CHAPTER 1: A LIGHT AMONG THE SHADOWS.
Jimmie lived on one of London’s many decaying council estates that were built shortly after the Second World War. Local corporations saw them as easy solutions to problems created by the crumbling and unsanitary nineteenth century dwellings and also as replacements for buildings that were destroyed by aerial bombings during the war itself. Excellent views and cheap accommodation were the reasons they were instantly popular but over the years the buildings began to deteriorate and crime began to rise gaining them notoriety. People started to see them as undesirable places to live and in turn councils started filling them with people that could not afford to live in mainstream Britain. Estates started to teem with benefit seekers of whom the majority were young single mothers looking for places to live. Immigrants seeking refuge in the UK were herded into flats by the thousands along with big families on extremely low incomes. Mixed races and cultures all living in a permanent state of recluse, packed in so tightly together like a can of sardines. It was hard trying to grow up into a respectable member of society when you’re surrounded by an urban nightmare, where poverty and fear are life’s certainties.


1


With the previous night still fresh in his mind Jimmie hastily got out of bed, his aged and flaccid blanket falling down his naked body and onto the floor as he did so. A voice deep in his subconscious was nagging at him, telling him to get dressed and over to see his friend Marcus, so he could tell him what he had seen last night. He had no idea what his friend’s reaction would be, maybe he would question why he cared so much or tell him not to get involved. One thing Jimmie was certain about was that Marcus would go mad being woken up at eight in the morning, but there were ways to get him to listen no matter what time it was. That’s when it dawned on him that he had no clue as to where he stashed his gear.

He had been quite stoned last night and hid it somewhere, not really paying much attention to the where. He knew if he brought a freshly rolled joint round for Marcus to indulge himself in, he would be all ears as they say, but he had to find it first. When he did find it, Jimmie thought to himself, he would then get himself dressed and out the door as soon as possible. The journey from 22 Wallace Place to 57 Marlinton Crescent at the far end of the estate wouldn’t take that long if he managed to navigate through Barker Square unnoticed (Barker Square teems with drug dealers who gather around almost anyone who travels in their direction like pigeons flocking around bread and will use any sale pitch necessary to peddle their wares). He would then tell Marcus what he saw and then what he thought and why he was worried. Displacement was one of the concerns that held Jimmies mind about last night but not the worst. The worst was Donnie.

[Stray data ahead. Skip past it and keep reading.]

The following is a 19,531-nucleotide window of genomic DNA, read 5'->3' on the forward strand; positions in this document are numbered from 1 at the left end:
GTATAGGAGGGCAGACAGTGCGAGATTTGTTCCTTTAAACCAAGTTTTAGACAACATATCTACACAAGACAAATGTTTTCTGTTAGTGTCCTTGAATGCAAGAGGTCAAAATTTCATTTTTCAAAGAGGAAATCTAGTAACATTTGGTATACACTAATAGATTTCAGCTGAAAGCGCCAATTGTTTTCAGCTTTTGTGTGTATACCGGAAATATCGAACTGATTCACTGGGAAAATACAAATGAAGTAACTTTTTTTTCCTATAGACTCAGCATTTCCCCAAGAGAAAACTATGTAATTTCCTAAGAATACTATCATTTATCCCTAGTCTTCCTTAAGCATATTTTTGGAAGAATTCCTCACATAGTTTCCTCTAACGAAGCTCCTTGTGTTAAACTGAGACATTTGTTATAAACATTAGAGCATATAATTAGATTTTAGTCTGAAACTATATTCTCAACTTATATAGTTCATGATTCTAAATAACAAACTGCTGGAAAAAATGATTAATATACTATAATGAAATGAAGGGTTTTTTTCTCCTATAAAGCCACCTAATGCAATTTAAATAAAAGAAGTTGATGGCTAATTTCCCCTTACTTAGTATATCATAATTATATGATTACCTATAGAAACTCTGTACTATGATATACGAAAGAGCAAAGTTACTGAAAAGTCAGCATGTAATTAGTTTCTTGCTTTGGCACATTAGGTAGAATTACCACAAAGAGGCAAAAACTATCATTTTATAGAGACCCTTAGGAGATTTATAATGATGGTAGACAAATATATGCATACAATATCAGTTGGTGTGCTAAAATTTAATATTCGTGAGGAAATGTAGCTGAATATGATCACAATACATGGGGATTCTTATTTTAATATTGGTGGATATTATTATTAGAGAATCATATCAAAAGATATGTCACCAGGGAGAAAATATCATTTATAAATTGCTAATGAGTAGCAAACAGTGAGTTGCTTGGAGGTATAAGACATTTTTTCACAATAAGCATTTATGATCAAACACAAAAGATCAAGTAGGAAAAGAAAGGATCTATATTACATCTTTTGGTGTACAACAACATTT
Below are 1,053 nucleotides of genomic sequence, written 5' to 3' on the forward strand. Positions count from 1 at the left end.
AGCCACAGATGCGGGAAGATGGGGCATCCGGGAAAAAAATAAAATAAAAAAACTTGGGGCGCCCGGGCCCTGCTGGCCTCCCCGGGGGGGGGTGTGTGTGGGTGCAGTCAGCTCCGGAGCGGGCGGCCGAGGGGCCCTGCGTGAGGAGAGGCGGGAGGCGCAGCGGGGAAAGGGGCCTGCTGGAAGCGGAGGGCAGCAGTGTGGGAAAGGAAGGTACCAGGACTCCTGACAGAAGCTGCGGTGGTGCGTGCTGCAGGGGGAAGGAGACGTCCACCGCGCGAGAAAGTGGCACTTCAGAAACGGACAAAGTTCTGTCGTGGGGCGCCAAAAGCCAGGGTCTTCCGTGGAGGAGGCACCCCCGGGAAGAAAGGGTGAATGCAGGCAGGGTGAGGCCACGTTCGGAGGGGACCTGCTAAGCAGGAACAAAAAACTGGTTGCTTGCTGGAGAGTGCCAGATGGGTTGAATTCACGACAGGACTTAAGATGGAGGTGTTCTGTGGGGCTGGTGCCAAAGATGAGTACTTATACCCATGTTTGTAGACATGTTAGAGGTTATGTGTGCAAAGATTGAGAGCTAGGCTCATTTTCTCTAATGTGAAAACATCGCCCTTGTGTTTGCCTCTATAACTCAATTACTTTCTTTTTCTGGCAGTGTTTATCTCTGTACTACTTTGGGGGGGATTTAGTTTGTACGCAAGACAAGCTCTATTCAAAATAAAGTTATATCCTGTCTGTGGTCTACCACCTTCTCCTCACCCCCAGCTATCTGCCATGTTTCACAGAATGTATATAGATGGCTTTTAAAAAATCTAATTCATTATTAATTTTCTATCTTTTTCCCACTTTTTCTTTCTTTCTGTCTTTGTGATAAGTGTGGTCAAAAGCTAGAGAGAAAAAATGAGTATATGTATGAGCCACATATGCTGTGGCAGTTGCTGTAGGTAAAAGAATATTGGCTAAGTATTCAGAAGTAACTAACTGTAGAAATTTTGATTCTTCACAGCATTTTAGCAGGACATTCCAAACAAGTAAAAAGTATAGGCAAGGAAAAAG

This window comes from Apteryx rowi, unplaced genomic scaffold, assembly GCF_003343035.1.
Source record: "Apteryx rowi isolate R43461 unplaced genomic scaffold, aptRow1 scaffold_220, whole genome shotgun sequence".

Donnie ‘capper’ Jones: the notorious gangster, head of the more notorious gang the ‘Barker Street Boys’, denizen of the even more notorious Barker Street estate that was named after the not so notorious Wallace Barker: the founder.

Jimmie had heard enough and seen enough to know that you never get on the wrong side of the ‘Barker Street Boys’, especially Donnie, who is known throughout his firm as ‘The Don’. Just making eye contact with him is like being mentally stabbed; his eyes seem to possess a malevolent aura, directed at anyone unfortunate to meet them. One fact was evident to Jimmie, he didn’t desire to involve himself with Donnie in any way, but that is why he’s so concerned by what he saw.

‘Displacement’ Jimmie thought to himself as he gazed around his room trying to remember where he put his weed, displacement and emerald green. The latter was what stayed his mind on the importance of the matter. A scintillating green glowing among the shadows, dazzling him into temporary paralysis at the sight of the profound beauty they possessed within. Jimmie easily could’ve got lost in the thought over and over, telling himself that he shouldn’t be worrying so much, that it’s nothing to do with him, but he was, and he felt that it was. Something deep down in his subconscious snapped Jimmie away from his revelation, where the fuck was his stash?